For centuries, people dreamed of visiting the Moon. These dreams became a reality in the second half of the 20th century. First, the United States and the Soviet Union sent unmanned spacecraft to the Moon, to photograph its surface and help determine the best sites for landings. Meanwhile, manned spacecraft were being launched into orbits around the Earth, to give people a chance to test equipment and to study the effects of space travel on the human body. Then, building on these successes, the United States developed the Apollo program. Its goal was to fly astronauts around the Moon and land them there. The first Apollo spacecraft to fly to the Moon was Apollo 8, which entered lunar orbit and then returned to Earth in December 1968. After two additional Apollo missions, astronauts were ready to try a lunar landing. Apollo 11 was launched from Cape Kennedy (later renamed Cape Canaveral), Florida, on July 16, 1969. Four days later, Neil Armstrong and Buzz Aldrin made the first footprints on the Moon. There were several more Apollo missions to the Moon during the early 1970s. No one has visited since then, but explorations of the Moon have continued via unmanned spacecraft.

The following topics will help you explore the sun and the moon. Looking at the articles, images, and other materials in this Research Starter may give you more ideas. Each topic has one or more articles to start you on your research, but remember that it takes more than one article to make a research paper. Continue your research with our list of articles below.

What were some of the steps needed to put a man on the moon?

Apollo program
Space Exploration
Armstrong, Neil A.

What did scientists learn from gathering material from the moon?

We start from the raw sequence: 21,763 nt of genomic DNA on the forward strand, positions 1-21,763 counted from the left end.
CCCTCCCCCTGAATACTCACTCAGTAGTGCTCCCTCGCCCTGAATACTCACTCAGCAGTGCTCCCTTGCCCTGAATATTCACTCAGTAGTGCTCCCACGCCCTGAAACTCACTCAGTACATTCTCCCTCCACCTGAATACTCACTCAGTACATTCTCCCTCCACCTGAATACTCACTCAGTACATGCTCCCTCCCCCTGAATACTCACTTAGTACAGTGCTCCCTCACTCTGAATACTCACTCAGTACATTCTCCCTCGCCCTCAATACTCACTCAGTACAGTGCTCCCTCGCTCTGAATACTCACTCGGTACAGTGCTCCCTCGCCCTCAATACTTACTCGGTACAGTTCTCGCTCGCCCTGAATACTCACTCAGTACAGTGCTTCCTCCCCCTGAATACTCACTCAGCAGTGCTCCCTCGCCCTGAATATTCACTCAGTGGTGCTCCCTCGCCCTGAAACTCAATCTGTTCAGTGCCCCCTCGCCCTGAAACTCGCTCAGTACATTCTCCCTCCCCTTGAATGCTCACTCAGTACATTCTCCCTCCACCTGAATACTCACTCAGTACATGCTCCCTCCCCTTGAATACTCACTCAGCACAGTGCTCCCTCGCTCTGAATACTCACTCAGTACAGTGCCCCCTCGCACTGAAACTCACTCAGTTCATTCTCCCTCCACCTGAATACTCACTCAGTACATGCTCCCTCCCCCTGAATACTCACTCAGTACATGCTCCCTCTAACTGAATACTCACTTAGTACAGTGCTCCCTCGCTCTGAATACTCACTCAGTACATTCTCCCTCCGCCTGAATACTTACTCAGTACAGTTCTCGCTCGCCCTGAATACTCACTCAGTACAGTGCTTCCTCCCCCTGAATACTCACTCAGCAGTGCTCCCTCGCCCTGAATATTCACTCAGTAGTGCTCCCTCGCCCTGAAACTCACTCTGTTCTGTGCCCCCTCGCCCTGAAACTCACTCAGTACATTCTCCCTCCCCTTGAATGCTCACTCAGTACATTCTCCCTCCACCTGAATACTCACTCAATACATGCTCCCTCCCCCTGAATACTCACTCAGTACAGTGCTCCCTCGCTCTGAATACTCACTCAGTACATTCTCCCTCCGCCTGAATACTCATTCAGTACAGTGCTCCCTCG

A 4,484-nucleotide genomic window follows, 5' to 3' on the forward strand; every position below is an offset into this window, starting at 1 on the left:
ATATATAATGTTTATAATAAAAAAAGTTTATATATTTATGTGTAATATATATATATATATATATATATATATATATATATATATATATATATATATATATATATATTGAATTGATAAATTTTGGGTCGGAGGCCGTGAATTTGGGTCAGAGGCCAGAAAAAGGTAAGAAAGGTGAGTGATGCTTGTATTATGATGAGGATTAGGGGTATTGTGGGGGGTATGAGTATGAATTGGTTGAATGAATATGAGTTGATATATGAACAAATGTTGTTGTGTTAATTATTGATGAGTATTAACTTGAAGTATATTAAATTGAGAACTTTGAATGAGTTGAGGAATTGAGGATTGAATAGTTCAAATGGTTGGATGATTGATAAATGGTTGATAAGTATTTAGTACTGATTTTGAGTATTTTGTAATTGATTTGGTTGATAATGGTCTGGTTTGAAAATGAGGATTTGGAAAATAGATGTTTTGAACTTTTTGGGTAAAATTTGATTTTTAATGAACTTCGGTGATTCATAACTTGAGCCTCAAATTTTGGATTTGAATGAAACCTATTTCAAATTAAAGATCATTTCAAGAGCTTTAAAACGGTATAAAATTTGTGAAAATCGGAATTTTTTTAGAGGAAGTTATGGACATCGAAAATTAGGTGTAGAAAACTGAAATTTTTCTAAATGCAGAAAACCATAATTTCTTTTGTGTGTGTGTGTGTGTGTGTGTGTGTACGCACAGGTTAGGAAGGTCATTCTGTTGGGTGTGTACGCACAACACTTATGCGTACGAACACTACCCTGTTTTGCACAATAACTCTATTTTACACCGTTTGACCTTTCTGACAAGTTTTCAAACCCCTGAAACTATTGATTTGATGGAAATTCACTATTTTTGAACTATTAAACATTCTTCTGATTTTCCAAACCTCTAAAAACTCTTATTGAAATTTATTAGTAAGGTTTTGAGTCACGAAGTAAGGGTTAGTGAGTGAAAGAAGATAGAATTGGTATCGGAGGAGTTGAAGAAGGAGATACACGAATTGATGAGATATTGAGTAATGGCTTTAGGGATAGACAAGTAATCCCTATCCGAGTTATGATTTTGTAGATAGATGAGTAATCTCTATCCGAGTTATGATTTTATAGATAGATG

Lunar Excursion Module

How do scientists study the Sun?
Corona (Sun)
Why is the Sun so hot?
Solar Flare
Solar Radiation
What is the history of the Sun and the moon?
Astronomy, History of
Solar Cycle
Stellar Evolution

Aldrin, Buzz
Apollo program
Armstrong, Neil A.
Astronomy, History of
Corona (Sun)
Fusion Energy
Luna (spacecraft)
Luna Flights Timeline
Lunar Excursion Module
  Solar Cycle
  Solar Flare
  Solar Radiation
  Solar System
  Solar Wind
  Space Exploration
  Stellar Evolution

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APOLLO Manned Missions
History of each Apollo mission, including photos and diagrams. Part of the National Air and Space Museum site.

Buzz Aldrin
Buzz Aldrin's official Web site features his biography, news, articles, media clips, and more.

CNN - Technology: Space
CNN offers an extensive collection of latest news, feature articles, and in-depth specials relating to space technology and exploration.

Earth and Sky Homepage
Online companion to the award-winning science radio series offers a daily chart of celestial events with hyperlinks to a pronunciation guide, articles, news, FAQ, and more.

Frank Potter's Science Gems: Earth Science
Dozens of sites for earth science education are identified by category, subcategory, and grade level by physicist and educator Frank Potter and his associates. A treasure trove for teachers, parents, and students. Very easy to navigate. Recommended.

History of Astronomy
An excellent, comprehensive index of sites relating to the history of astronomy. Includes online science archives and libraries, museums, biographies, bibliographic resources, and information on the history of science. Wonderful site for researchers.

History of Space Exploration
An outstanding NASA site which provides a detailed history of space exploration. Includes a chronology, detailed mission summaries, educator guides, and additional resources. Highly illustrated and highly recommended.